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  • derkurt - Sunday, February 06, 2011 - link

    I don't know exactly about the new G.hn devices, but a HomePlug AV2 500 Mbit/s device uses a spectrum from 2-68 Mhz. The standard employs these frequency filters (source: German wikipedia):

    * f ≤ 1,71 – AM Broadcast and below
    * 1,71 < f < 1,8 – between AM and 160 meters band
    * 1,8 ≤ f ≤ 2,0 – 160 meters amateur band
    * 3,5 ≤ f ≤ 4,0 – 80 meters amateur band
    * 5,33 ≤ f ≤ 5,407 – 5 MHz amateur band
    * 7,0 ≤ f ≤ 7,3 – 40 meters amateur band
    * 10,10 ≤ f ≤ 10,15 – 30 meters amateur band
    * 14,0 ≤ f ≤ 14,35 – 20 meter amateur band
    * 18,068 ≤ f ≤ 18,168 – 17 meter amateur band
    * 21,0 ≤ f ≤ 21,45 – 15 meter amateur band
    * 24,89 ≤ f ≤ 24,99 – 12 meter amateur band
    * f >= 28,0 – 10 meter amateur band

    In Germany, you are allowed to use Powerline devices as long as they don't interfere with other HF applications in your neighborhood. If they do, the Bundesnetzagentur (German FCC) can be called, which may request removal of the source of interference.

    So far, I haven't heard of a single case where a radio amateur successfully requested removal of a HomePlug device. Keep in mind that the amateurs are likely to be the only ones which might be disturbed by PLC at 2-68 Mhz. In fact, as far as I know, the filters mentioned above cover all frequencies where a radio amateur is legally allowed to operate within the 2-68 Mhz range. Also, although PLC is admittedly turning the power wiring into an antenna, the signal strength remains small compared to other in-house HF applications, such as Wi-Fi.

    In theory, PLC is a "dirty" solution and looks like it would be bound to cause problems. In reality, devices such as mobile phones, babyphones (which also use the power lines), and even WLAN are far more likely to annoy your neighbor.
    Reply
  • davmat787 - Sunday, February 06, 2011 - link

    Excellent post sir. Just the kind of complete and detailed post one would expect from a German. :) Reply
  • HoosierEngineer5 - Thursday, February 03, 2011 - link

    Do any of these technologies replace the X-10 modules, or are they simply replicate Ethernet? It would be great if these could actually DO something other than pass data... Reply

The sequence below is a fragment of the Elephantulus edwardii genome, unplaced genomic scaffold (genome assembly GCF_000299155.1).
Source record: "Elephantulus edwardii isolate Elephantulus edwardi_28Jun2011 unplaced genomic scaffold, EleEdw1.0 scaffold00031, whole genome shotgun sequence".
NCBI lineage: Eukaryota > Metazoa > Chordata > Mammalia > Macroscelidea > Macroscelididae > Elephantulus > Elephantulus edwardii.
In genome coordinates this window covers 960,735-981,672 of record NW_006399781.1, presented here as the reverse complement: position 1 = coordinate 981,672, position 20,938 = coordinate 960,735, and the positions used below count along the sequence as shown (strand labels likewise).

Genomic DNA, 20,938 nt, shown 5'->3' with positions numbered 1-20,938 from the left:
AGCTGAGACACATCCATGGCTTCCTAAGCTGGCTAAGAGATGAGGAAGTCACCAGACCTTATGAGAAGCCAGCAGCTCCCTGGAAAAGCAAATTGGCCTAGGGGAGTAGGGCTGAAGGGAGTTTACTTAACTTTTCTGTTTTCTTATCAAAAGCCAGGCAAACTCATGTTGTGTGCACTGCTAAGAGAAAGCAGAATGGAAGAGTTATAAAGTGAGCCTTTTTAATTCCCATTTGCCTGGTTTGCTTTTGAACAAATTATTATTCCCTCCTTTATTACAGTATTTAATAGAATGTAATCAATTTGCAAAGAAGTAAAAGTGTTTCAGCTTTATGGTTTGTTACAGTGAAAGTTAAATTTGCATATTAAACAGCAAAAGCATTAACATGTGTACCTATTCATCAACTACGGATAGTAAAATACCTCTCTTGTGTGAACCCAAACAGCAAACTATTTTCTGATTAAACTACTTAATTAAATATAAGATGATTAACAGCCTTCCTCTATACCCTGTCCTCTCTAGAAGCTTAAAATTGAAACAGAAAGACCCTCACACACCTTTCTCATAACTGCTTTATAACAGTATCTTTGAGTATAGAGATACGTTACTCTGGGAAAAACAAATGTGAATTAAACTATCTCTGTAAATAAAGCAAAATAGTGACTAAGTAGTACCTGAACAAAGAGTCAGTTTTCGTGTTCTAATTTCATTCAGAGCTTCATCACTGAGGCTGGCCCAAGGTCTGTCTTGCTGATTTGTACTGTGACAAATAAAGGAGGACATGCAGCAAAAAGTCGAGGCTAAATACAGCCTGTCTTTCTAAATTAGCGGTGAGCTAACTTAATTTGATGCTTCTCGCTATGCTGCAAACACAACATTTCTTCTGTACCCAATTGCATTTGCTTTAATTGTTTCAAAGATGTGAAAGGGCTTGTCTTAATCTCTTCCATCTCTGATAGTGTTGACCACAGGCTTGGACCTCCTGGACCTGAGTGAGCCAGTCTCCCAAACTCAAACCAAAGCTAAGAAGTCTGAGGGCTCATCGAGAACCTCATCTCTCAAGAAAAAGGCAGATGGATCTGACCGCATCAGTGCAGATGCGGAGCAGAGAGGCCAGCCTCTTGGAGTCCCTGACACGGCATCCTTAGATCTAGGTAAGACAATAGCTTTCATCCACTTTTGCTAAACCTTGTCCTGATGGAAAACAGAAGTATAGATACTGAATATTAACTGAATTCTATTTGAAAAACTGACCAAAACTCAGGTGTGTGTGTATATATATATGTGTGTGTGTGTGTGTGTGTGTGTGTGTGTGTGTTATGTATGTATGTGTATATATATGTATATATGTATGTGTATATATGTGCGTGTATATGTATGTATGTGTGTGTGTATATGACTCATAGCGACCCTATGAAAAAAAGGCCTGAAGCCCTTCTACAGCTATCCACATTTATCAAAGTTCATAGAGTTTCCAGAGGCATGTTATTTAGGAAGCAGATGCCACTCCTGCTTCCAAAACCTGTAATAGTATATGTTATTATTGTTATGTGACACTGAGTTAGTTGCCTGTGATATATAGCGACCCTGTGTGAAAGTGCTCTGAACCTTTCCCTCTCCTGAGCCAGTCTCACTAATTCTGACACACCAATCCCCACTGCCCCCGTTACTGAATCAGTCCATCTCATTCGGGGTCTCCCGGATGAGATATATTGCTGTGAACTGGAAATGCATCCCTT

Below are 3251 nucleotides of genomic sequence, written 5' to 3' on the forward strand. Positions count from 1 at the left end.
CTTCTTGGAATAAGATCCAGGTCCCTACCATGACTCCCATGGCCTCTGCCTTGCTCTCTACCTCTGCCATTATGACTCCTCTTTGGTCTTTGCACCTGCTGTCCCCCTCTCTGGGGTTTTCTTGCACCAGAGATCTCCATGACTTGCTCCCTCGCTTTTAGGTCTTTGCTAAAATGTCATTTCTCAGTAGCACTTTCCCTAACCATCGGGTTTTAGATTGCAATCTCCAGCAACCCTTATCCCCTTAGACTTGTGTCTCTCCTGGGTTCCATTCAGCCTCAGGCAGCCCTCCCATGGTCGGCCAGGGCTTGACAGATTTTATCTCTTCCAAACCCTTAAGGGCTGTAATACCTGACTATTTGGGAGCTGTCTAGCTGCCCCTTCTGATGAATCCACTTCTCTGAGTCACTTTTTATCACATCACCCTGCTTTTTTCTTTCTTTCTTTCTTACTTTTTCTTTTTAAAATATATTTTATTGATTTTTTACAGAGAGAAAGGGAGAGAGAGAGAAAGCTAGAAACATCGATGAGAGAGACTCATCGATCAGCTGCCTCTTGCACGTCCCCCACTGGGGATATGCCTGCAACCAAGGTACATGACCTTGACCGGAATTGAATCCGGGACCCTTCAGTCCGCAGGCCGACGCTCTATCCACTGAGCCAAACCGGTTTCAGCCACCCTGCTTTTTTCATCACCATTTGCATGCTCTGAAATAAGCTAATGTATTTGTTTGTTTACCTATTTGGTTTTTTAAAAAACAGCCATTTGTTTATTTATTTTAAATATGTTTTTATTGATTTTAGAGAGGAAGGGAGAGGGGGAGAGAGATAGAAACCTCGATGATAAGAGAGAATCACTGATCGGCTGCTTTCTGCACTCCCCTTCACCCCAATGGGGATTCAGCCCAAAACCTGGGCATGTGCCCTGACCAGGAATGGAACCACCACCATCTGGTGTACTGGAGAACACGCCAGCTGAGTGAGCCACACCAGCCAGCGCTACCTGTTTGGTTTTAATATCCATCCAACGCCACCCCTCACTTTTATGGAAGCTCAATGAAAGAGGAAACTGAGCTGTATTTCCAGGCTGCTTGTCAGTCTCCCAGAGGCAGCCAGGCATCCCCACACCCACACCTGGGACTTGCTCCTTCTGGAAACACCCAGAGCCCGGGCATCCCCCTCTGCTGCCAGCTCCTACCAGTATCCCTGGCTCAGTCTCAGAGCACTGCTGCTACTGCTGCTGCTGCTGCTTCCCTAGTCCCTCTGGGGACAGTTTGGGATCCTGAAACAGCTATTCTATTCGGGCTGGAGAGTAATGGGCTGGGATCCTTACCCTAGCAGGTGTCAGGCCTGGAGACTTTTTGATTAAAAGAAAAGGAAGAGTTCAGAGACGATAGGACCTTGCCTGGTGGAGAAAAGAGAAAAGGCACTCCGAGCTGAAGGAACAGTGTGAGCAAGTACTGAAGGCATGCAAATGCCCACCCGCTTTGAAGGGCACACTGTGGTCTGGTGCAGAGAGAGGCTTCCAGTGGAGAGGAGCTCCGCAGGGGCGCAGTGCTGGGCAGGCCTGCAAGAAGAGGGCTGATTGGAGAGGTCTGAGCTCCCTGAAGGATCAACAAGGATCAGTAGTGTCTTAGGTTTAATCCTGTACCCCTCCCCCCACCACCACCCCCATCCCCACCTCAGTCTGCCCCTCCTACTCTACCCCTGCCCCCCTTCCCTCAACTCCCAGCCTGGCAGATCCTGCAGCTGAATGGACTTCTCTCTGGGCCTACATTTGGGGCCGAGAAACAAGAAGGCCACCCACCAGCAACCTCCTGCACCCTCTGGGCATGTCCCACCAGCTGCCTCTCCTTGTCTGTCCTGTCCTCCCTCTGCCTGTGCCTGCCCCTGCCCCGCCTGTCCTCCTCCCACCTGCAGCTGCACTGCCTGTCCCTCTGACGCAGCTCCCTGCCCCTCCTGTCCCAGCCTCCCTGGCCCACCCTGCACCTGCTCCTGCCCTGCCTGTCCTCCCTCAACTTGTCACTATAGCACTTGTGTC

• andrewmc - Thursday, February 03, 2011 - link

    Very nice. So when do I get my Homeplug Green PHY silicon. Reply
  • aahjnnot - Friday, February 04, 2011 - link

    Powerline networking is relatively successful in Europe and Asia compared with North America because our housing stock is very different from yours. WiFi isn't a good solution in areas of very dense population, as interference from neighbouring networks can kill throughput. Traditional European housing stock with thick internal walls made of brick or stone kills WiFi, and the long, narrow shape of traditional British terraces mean that Wifi users can often have several neighouring networks that are closer than their own access point. And retro-fitting Ethernet into a property with traditionally plastered walls, stone floors and no wall voids needs either visible cabling or significant redecoration.

    By contrast, the traditional American wood-built detached property sitting in its own spacious yard is perfect for WiFi.
    Reply
  • ragincajun84 - Wednesday, February 09, 2011 - link

    Is this a paid article? It reads like an ad for Sigma and G.hn. It barely mentions the other silicon players yet raves about Sigma demos and slideware. Sigma has not brought a single powerline product to market and G.hn has been hyped for 5 years and still has no products on the market. Reply
  • ganeshts - Thursday, February 10, 2011 - link

    I believe I have pointed out enough places where G.hn is yet to catch up or will have potential problems.

    I wrote the article after seeing Sigma's demonstrations both at their HQ in CA as well as their demo at CES. It really works in the demo situation / lab. Any new company will have teething trouble, trying to get into the market and convince customers. That doesn't mean the technology is not good. Yes, G.hn will have to present a really valid case to the concerned people to shift from HomePlug because HomePlug is very well established and mature.

    At CES, after seeing what Atheros and Sigma had to offer, I believe Sigma has taken bigger strides and that is why 75% of the article is focused on them. (They have taken bigger strides because G.hn hasn't seen mature silicon yet). This article wasn't meant to be a coverage of the PLC industry as a whole.